In waves of thousands, garment workers in Cambodia went on strike in the days of 13-17 September 2010, finally numbering over 200,000 by the end of the week, according to estimates of the Coalition of Cambodia Apparel Workers’ Democratic Union (C.CAWDU) and the National Independent Federation Textile Union of Cambodia (NIFTUC). The workers had gone on strike after giving notice long in advance, to express their opposition to the government’s decision to implement a new minimum wage of US$61 per month for workers in the garment industry, which would fall below what the workers say is a decent and humane level. In Cambodia, violent repression of public demonstration and union activity is still not unusual; the killing of popular trade union leader Chea Vichea in January 2004 as well as other political killings have still not been brought to justice. In that context the workers’ strike showed huge courage and pent-up demand to work in decent and fair conditions.
With the number of garment workers in Cambodia estimated at 400,000, the great numbers of workers who joined the mass strike reflected the massive support that the cause had, even from those who were not members of the two unions that initiated the strike.
The government through a tripartite mechanism, the Labour Advisory Committee (LAC), had recently approved (on 8 July 2010) a minimum wage of US$61 per month (for regular workers) and US$56 for probationary workers (those on probation from one to three months). Moreover, these levels were to be fixed for the coming four years – until 2014 – regardless of the external changes in prices. The LAC has seven seats each, for unions, employers in the Garment Manufacturers Association of Cambodia (GMAC), and the government – totalling 21 seats; yet despite the form, many of the unions in the LAC are heavily influenced by employers and the government, and the LAC has no mechanism to ensure that the unions which have seats on the LAC really have consulted workers seriously for their views.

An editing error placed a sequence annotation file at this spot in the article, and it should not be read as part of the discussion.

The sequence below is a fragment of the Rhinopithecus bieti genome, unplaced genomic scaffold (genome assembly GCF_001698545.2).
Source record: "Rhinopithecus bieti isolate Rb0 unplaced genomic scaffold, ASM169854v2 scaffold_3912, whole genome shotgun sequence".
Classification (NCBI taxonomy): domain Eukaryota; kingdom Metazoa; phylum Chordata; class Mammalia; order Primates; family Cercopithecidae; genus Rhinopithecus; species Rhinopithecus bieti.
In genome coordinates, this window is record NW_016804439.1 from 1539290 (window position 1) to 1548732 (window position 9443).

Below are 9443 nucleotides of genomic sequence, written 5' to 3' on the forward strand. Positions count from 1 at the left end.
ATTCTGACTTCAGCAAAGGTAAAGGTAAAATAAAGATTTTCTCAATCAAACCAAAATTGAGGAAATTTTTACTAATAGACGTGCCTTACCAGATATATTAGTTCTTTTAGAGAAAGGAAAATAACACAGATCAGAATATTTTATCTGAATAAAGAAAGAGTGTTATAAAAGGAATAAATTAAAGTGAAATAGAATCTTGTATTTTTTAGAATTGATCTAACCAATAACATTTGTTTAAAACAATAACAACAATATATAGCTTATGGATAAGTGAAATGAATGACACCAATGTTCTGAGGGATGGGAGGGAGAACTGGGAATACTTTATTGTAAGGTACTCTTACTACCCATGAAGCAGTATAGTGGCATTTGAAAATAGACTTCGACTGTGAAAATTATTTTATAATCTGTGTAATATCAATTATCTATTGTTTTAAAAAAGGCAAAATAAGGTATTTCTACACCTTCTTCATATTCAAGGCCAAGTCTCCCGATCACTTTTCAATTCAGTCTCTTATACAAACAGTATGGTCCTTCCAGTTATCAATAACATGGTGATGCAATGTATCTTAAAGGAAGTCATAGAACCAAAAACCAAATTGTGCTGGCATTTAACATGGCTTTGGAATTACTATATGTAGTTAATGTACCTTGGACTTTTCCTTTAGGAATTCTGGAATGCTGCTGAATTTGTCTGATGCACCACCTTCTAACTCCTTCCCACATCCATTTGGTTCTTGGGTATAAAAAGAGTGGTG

The vast majority of Cambodia’s garment workers are paid the minimum wage and it is not uncommon to be paid less. As argued by C.CAWDU and NIFTUC, such low levels violate Article 104 of the Cambodia labour law, which states that the wage must ensure every worker a decent standard of living compatible with human dignity. Based on the research done by Cambodia Institute of Development Study (2009), the minimum wage should be US$93, which is a living wage; and this is the minimum wage level that was demanded by C.CAWDU and NIFTUC. However the GMAC has been adamantly against such a high wage increase and insisted on the validity of the LAC decision.
Cambodia is a major sourcing country in Asia for clothes of the brands The Gap, H&M, Zara (the three top global brands) and many others. The wage for garment workers is among the lowest in Asia. The Cambodian garment industry is a vital income generator for the nation. 70% of the garments produced are destined for export to the United States, to be sold at high prices beyond the reach of any of the Cambodian workers, who at the current increased level could still only earn approximately US$2 per day.
Mr. Ek Sopheakdey, CLC Vice-President gave a speech during the September strike, at Gladpeer Garment Factory (Cambodia) Ltd. Photo: CLC
Dismissals with impunity